First-year Georgia Tech students in Dr. Lauren Neefe's spring 2018 English 1102 course, "Architectures of Sound: Poetry, Place, Politics," documented sounds in specific locations throughout Georgia Tech's Atlanta campus. They selected locations for their similarity to spaces in the university's Living Building, currently under construction, where sound will potentially affect or call attention to the Equity Petal objectives of the International Living Future Institute's Living Building Challenge.
First-year Georgia Tech students in Dr. Lauren Neefe's summer 2018 course, "Architecture, Sound, Sustainability," recorded the sounds of traveling to and walking on the newly completed Proctor Creek Greenway on Atlanta's Westside. The latest portion of the city's renowned infrastructure project, the BeltLine, opened to the public in May 2018 and now confronts the challenge of developing without displacing some of Atlanta's most critically underserved neighborhoods. After studying the Equity Petal of the Living Building Challenge, the students documented the "aural architecture" of their new neighbors' own "living laboratory."
A compilation of recordings by students enrolled in the course, Storytelling in Medicine and Health, Fall 2018, at Duke University. These sounds represent and emulate moments in the narratives of those who receive and give care. Throughout our semester together, we strove to better understand the importance of personal narratives in the healthcare setting. We paid attention to the oftentimes overlooked aspects of storytelling in medicine through close readings of narratives and shared the impact of our own medical and health experiences. In composing this Sonic Dictionary Collection, we hope to shed light on another overlooked aspect of medicine and health: the sensory experience of patient and caregiver. The collection includes sounds that capture ecclesial experiences one might have in a hospital, representations of the multitude of activities in Duke research labs, innocuous sounds that permeate each corridor of the hospital, barriers to healthcare delivery, and potential avenues towards improving wellness. The sounds might contribute to further discussions on how one can re-imagine medicine and health in a holistic manner.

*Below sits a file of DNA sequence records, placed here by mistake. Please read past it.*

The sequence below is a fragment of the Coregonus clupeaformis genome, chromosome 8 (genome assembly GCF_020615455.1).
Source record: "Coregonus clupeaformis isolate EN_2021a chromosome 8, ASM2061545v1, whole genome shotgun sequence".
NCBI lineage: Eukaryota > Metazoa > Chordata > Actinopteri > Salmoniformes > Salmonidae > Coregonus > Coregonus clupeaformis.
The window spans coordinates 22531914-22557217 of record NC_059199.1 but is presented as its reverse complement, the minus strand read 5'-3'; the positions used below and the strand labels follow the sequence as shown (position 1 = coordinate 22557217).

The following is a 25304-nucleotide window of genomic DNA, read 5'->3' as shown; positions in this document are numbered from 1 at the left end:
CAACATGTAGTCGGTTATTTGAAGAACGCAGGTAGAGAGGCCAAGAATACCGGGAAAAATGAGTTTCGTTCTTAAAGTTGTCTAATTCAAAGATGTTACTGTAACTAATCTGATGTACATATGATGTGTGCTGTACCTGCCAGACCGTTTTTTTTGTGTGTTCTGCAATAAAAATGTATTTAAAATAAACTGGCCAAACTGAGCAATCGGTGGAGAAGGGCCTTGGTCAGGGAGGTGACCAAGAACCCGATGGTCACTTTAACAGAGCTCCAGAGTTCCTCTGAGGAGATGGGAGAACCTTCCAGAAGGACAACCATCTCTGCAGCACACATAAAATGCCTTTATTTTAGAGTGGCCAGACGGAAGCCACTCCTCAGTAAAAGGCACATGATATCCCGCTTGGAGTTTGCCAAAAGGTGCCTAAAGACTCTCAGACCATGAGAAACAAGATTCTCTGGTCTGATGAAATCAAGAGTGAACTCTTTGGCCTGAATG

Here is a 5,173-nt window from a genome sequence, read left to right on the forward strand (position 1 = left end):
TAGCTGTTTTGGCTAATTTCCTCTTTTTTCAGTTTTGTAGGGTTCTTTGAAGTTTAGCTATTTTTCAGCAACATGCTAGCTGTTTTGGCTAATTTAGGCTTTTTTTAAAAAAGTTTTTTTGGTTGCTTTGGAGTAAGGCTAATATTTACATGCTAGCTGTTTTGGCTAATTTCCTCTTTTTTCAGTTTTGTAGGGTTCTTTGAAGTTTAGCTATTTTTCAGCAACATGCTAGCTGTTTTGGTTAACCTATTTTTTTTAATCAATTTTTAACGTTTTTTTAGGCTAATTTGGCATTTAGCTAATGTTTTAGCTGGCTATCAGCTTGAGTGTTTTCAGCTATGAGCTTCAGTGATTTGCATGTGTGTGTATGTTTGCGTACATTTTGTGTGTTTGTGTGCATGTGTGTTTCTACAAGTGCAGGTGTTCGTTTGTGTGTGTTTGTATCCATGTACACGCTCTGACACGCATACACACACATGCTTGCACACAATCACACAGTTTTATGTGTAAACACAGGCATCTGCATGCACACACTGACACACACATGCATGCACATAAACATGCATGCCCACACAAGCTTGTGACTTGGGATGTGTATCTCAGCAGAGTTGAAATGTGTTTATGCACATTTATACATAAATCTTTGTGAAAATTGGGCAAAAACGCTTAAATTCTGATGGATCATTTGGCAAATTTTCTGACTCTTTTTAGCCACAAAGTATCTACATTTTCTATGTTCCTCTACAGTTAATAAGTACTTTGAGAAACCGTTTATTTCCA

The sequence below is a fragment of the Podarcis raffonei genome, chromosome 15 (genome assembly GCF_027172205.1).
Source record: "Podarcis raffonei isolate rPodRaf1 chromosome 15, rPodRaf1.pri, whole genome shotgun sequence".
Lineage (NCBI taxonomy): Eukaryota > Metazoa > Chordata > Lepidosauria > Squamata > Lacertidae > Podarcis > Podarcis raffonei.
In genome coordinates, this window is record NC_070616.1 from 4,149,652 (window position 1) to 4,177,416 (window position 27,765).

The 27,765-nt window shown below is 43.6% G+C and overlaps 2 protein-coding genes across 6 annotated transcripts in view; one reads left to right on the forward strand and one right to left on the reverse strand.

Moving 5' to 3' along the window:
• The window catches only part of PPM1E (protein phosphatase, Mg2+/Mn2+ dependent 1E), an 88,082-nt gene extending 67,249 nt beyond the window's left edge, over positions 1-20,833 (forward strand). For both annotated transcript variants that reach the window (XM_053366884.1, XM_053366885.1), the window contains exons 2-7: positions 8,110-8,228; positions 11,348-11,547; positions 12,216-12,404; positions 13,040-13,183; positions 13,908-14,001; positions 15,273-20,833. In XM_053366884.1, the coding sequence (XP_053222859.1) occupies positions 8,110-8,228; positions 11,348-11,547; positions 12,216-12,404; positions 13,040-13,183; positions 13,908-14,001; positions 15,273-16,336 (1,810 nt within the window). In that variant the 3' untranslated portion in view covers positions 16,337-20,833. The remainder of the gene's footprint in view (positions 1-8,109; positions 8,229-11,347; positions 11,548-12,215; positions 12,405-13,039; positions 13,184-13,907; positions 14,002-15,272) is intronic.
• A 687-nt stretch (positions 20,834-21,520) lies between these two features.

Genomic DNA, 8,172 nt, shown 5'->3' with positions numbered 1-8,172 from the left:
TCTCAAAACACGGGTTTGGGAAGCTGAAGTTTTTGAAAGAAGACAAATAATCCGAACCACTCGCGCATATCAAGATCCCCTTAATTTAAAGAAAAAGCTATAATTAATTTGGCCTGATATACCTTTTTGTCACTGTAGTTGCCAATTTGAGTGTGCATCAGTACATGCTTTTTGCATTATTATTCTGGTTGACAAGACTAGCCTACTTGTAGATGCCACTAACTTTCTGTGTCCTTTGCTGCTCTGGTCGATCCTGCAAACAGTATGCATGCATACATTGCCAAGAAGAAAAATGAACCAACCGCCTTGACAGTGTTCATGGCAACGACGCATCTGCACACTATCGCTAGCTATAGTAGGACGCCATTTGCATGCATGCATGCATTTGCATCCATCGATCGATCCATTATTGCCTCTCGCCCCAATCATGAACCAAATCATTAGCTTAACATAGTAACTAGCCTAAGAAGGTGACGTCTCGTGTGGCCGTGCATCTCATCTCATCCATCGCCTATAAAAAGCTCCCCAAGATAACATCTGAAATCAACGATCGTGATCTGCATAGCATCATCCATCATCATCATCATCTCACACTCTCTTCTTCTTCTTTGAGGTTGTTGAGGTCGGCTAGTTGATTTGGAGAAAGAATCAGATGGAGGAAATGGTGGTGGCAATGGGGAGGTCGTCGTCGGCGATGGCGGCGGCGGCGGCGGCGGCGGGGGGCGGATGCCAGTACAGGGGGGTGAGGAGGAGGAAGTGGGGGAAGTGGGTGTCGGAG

The present collection explores sounds in various healthcare settings, ranging from the VA hospital to Duke Hospital’s worship spaces to Duke Children’s Hospital. Other sounds included may represent self care and personal aspects of wellness outside of the hospital, such as boiling water for tea or a sports practice. The collection teaches us about the shared experience of health care, across generations and across religions. Across generations because the sounds in this collection are featured in pediatric, adult, and geriatric spaces, and across religions because the sounds recognize the varied practices of worship that occur in health settings. Unity in health care is not derived from the individual interactions, conversations, but from the collection of sounds contributed to the health space through these individual conversations, acts, actions. We present this collection in hopes that others may listen to the individual pieces and acquire appreciation for their uniqueness and their singularity. We hope the listener can then weave the pieces together to obtain a global understanding of how sound unifies diverse health care spaces and unique definitions of wellness.